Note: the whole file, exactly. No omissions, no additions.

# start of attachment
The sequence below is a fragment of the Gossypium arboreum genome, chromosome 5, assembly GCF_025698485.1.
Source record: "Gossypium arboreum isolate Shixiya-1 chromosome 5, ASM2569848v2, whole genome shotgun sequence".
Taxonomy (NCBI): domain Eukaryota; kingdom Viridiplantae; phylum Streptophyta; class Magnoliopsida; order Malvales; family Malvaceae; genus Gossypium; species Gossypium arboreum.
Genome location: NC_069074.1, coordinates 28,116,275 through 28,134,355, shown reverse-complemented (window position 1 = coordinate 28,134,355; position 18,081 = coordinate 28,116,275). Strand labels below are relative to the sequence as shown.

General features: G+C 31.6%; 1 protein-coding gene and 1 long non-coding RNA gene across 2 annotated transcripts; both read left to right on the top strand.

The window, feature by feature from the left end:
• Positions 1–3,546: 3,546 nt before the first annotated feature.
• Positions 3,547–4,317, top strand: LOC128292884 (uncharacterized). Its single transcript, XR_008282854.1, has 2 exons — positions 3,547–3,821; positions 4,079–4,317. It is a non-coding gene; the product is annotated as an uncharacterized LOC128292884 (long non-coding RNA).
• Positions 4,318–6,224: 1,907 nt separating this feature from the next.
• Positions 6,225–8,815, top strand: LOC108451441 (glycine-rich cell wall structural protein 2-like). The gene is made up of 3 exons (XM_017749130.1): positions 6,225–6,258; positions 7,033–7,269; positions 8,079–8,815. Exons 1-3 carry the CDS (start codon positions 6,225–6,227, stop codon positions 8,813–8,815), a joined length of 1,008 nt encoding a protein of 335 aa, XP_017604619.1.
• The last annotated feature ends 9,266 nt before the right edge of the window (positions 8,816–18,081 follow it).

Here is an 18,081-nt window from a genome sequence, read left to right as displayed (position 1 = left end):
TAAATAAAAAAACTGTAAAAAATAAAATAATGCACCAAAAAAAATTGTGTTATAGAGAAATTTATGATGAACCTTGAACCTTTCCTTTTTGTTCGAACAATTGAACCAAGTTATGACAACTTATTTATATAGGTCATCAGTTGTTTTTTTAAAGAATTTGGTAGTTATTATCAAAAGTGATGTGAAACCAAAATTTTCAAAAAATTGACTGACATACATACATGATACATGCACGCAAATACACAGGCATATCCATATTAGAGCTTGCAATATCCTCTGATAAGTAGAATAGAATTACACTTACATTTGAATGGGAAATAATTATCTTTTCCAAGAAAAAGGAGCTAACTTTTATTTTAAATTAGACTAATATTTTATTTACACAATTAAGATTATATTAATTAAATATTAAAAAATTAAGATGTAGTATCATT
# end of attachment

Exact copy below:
The sequence below is a fragment of the Gossypium arboreum genome, chromosome 5, assembly GCF_025698485.1.
Source record: "Gossypium arboreum isolate Shixiya-1 chromosome 5, ASM2569848v2, whole genome shotgun sequence".
Taxonomy (NCBI): domain Eukaryota; kingdom Viridiplantae; phylum Streptophyta; class Magnoliopsida; order Malvales; family Malvaceae; genus Gossypium; species Gossypium arboreum.
Genome location: NC_069074.1, coordinates 28,116,275 through 28,134,355, shown reverse-complemented (window position 1 = coordinate 28,134,355; position 18,081 = coordinate 28,116,275). Strand labels below are relative to the sequence as shown.

General features: G+C 31.6%; 1 protein-coding gene and 1 long non-coding RNA gene across 2 annotated transcripts; both read left to right on the top strand.

The window, feature by feature from the left end:
• Positions 1–3,546: 3,546 nt before the first annotated feature.
• Positions 3,547–4,317, top strand: LOC128292884 (uncharacterized). Its single transcript, XR_008282854.1, has 2 exons — positions 3,547–3,821; positions 4,079–4,317. It is a non-coding gene; the product is annotated as an uncharacterized LOC128292884 (long non-coding RNA).
• Positions 4,318–6,224: 1,907 nt separating this feature from the next.
• Positions 6,225–8,815, top strand: LOC108451441 (glycine-rich cell wall structural protein 2-like). The gene is made up of 3 exons (XM_017749130.1): positions 6,225–6,258; positions 7,033–7,269; positions 8,079–8,815. Exons 1-3 carry the CDS (start codon positions 6,225–6,227, stop codon positions 8,813–8,815), a joined length of 1,008 nt encoding a protein of 335 aa, XP_017604619.1.
• The last annotated feature ends 9,266 nt before the right edge of the window (positions 8,816–18,081 follow it).

Here is an 18,081-nt window from a genome sequence, read left to right as displayed (position 1 = left end):
TAAATAAAAAAACTGTAAAAAATAAAATAATGCACCAAAAAAAATTGTGTTATAGAGAAATTTATGATGAACCTTGAACCTTTCCTTTTTGTTCGAACAATTGAACCAAGTTATGACAACTTATTTATATAGGTCATCAGTTGTTTTTTTAAAGAATTTGGTAGTTATTATCAAAAGTGATGTGAAACCAAAATTTTCAAAAAATTGACTGACATACATACATGATACATGCACGCAAATACACAGGCATATCCATATTAGAGCTTGCAATATCCTCTGATAAGTAGAATAGAATTACACTTACATTTGAATGGGAAATAATTATCTTTTCCAAGAAAAAGGAGCTAACTTTTATTTTAAATTAGACTAATATTTTATTTACACAATTAAGATTATATTAATTAAATATTAAAAAATTAAGATGTAGTATCATT